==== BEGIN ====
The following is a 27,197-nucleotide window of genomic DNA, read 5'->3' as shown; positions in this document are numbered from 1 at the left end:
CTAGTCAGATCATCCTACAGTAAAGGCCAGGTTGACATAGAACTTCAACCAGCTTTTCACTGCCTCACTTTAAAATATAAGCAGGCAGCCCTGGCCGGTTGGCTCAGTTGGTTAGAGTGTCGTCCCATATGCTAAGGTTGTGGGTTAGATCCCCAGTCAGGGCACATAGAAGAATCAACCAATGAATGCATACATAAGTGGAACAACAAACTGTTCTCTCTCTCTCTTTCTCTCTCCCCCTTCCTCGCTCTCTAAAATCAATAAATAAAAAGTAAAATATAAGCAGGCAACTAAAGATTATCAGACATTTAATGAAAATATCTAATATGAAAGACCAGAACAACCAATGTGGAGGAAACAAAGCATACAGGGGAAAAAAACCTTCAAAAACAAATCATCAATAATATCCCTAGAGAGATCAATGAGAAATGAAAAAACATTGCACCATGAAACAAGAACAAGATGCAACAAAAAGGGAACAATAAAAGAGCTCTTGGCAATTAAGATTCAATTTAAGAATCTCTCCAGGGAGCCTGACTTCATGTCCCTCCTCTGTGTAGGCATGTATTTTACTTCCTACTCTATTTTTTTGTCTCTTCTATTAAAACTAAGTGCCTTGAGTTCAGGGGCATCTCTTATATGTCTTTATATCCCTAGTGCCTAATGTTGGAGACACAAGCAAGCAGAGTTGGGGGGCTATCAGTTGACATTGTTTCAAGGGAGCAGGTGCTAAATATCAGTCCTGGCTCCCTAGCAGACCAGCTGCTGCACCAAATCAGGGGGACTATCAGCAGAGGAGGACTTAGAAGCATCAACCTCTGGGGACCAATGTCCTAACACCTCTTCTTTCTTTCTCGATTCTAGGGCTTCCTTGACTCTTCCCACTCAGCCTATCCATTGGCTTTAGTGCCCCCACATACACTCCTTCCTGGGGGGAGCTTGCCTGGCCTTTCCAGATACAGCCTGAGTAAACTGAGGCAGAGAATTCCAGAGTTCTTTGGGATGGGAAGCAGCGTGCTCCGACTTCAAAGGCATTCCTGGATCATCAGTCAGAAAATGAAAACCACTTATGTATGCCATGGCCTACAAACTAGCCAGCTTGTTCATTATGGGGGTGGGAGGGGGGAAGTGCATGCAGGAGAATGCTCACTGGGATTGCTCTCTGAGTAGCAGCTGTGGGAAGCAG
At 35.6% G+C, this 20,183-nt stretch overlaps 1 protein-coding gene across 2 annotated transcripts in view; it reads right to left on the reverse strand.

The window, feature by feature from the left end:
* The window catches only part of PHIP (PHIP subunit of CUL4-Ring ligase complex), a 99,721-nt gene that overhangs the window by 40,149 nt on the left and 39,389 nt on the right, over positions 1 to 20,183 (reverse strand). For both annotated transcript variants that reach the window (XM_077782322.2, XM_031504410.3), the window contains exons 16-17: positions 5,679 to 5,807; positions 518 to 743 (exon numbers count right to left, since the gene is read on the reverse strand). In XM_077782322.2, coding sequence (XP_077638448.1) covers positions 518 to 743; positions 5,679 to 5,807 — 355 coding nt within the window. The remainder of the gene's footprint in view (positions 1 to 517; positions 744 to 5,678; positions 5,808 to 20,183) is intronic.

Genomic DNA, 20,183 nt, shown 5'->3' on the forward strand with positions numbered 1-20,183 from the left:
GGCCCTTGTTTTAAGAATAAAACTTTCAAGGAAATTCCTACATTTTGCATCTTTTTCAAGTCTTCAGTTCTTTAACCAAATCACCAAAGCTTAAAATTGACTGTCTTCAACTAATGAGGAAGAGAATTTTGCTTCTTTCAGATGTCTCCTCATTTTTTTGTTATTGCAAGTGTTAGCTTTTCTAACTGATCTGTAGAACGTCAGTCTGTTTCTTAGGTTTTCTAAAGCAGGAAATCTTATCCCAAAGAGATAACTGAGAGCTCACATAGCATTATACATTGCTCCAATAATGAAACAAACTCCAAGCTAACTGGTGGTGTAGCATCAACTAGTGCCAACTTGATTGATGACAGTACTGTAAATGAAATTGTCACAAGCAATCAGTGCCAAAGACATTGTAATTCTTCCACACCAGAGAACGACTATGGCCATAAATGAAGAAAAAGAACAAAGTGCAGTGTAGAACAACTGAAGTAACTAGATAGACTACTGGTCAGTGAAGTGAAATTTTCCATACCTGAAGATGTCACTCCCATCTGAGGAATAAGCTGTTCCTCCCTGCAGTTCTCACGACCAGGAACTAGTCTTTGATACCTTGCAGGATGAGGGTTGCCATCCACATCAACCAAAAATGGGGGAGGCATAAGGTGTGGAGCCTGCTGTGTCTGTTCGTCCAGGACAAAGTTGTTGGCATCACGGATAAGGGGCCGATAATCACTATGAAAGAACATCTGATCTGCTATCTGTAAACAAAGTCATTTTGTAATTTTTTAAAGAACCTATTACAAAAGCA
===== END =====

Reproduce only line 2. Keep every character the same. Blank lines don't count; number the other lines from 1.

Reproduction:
CTAGTCAGATCATCCTACAGTAAAGGCCAGGTTGACATAGAACTTCAACCAGCTTTTCACTGCCTCACTTTAAAATATAAGCAGGCAGCCCTGGCCGGTTGGCTCAGTTGGTTAGAGTGTCGTCCCATATGCTAAGGTTGTGGGTTAGATCCCCAGTCAGGGCACATAGAAGAATCAACCAATGAATGCATACATAAGTGGAACAACAAACTGTTCTCTCTCTCTCTTTCTCTCTCCCCCTTCCTCGCTCTCTAAAATCAATAAATAAAAAGTAAAATATAAGCAGGCAACTAAAGATTATCAGACATTTAATGAAAATATCTAATATGAAAGACCAGAACAACCAATGTGGAGGAAACAAAGCATACAGGGGAAAAAAACCTTCAAAAACAAATCATCAATAATATCCCTAGAGAGATCAATGAGAAATGAAAAAACATTGCACCATGAAACAAGAACAAGATGCAACAAAAAGGGAACAATAAAAGAGCTCTTGGCAATTAAGATTCAATTTAAGAATCTCTCCAGGGAGCCTGACTTCATGTCCCTCCTCTGTGTAGGCATGTATTTTACTTCCTACTCTATTTTTTTGTCTCTTCTATTAAAACTAAGTGCCTTGAGTTCAGGGGCATCTCTTATATGTCTTTATATCCCTAGTGCCTAATGTTGGAGACACAAGCAAGCAGAGTTGGGGGGCTATCAGTTGACATTGTTTCAAGGGAGCAGGTGCTAAATATCAGTCCTGGCTCCCTAGCAGACCAGCTGCTGCACCAAATCAGGGGGACTATCAGCAGAGGAGGACTTAGAAGCATCAACCTCTGGGGACCAATGTCCTAACACCTCTTCTTTCTTTCTCGATTCTAGGGCTTCCTTGACTCTTCCCACTCAGCCTATCCATTGGCTTTAGTGCCCCCACATACACTCCTTCCTGGGGGGAGCTTGCCTGGCCTTTCCAGATACAGCCTGAGTAAACTGAGGCAGAGAATTCCAGAGTTCTTTGGGATGGGAAGCAGCGTGCTCCGACTTCAAAGGCATTCCTGGATCATCAGTCAGAAAATGAAAACCACTTATGTATGCCATGGCCTACAAACTAGCCAGCTTGTTCATTATGGGGGTGGGAGGGGGGAAGTGCATGCAGGAGAATGCTCACTGGGATTGCTCTCTGAGTAGCAGCTGTGGGAAGCAG